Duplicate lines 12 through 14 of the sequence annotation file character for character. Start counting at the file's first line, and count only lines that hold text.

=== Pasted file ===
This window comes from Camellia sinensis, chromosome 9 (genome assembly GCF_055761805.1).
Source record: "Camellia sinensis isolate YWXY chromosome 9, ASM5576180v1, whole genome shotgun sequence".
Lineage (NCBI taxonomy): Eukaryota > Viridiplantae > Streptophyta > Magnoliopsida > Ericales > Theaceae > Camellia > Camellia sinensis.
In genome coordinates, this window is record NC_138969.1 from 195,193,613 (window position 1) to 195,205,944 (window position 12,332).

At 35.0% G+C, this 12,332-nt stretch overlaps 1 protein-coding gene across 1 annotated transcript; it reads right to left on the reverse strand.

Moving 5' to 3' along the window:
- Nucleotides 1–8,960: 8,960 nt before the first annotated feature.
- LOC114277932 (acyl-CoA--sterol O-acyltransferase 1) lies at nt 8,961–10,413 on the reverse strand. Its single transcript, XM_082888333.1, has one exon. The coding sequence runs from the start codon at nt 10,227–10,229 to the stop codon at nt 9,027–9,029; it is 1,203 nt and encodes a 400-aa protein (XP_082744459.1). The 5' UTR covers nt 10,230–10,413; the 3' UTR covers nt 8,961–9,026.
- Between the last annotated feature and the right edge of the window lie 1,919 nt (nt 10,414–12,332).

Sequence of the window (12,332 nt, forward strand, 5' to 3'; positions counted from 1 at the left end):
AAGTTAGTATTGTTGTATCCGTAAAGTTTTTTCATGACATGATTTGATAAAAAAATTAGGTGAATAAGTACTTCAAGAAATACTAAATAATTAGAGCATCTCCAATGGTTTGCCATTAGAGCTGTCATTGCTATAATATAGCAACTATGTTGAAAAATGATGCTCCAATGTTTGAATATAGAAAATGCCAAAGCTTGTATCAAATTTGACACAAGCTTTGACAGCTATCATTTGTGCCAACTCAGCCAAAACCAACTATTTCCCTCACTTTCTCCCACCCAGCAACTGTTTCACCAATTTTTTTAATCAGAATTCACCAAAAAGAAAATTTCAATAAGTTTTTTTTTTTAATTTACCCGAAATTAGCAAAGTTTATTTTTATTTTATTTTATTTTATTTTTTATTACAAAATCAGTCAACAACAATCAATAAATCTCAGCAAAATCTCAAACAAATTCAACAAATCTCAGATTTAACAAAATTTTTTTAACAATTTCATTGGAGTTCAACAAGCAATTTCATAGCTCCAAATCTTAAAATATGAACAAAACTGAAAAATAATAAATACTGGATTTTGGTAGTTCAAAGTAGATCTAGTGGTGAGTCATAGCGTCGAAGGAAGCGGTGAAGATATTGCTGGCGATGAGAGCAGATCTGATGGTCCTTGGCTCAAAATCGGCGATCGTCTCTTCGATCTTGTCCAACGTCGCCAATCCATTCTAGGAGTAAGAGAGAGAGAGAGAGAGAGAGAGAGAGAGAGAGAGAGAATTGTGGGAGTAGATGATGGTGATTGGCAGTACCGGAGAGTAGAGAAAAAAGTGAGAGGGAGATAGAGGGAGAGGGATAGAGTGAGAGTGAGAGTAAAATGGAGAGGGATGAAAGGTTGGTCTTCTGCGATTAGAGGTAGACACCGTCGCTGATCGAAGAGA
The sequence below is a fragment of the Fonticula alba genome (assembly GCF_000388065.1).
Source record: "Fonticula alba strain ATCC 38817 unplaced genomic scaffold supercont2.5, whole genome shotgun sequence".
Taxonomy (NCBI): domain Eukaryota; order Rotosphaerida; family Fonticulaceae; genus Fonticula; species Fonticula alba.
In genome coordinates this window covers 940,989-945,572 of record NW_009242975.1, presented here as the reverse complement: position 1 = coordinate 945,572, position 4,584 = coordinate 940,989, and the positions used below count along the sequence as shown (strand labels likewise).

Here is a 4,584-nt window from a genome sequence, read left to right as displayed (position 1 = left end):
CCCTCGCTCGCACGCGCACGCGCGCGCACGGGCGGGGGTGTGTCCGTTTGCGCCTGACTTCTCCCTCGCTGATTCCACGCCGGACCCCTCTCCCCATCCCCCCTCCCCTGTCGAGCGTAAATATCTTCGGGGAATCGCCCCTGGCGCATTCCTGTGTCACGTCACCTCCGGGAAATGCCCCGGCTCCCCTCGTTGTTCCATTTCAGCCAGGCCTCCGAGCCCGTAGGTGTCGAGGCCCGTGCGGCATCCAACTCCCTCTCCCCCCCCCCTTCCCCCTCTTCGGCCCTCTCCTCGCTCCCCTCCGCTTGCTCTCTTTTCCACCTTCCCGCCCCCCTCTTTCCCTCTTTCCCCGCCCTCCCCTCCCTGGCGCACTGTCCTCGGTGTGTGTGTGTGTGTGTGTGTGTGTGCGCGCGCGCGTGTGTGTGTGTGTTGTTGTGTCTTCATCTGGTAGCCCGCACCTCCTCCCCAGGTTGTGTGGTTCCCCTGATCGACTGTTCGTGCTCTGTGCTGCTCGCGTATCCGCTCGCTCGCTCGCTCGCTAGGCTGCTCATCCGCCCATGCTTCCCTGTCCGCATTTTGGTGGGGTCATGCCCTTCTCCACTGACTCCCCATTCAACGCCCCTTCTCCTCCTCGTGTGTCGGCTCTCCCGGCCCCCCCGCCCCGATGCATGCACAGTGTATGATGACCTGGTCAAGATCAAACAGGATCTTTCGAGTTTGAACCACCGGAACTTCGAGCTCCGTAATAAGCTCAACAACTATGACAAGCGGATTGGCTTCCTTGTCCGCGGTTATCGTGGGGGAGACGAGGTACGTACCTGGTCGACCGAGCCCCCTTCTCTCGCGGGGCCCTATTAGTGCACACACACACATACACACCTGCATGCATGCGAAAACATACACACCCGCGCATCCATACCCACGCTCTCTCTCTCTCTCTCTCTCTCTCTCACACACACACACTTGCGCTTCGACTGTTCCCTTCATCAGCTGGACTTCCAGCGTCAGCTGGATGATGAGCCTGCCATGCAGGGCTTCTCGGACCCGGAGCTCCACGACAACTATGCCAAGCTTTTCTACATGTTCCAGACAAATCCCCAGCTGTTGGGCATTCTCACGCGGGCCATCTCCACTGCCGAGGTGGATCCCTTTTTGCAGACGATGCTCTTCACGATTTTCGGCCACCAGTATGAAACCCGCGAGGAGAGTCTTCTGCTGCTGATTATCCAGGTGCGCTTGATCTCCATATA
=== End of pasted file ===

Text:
The sequence below is a fragment of the Fonticula alba genome (assembly GCF_000388065.1).
Source record: "Fonticula alba strain ATCC 38817 unplaced genomic scaffold supercont2.5, whole genome shotgun sequence".
Taxonomy (NCBI): domain Eukaryota; order Rotosphaerida; family Fonticulaceae; genus Fonticula; species Fonticula alba.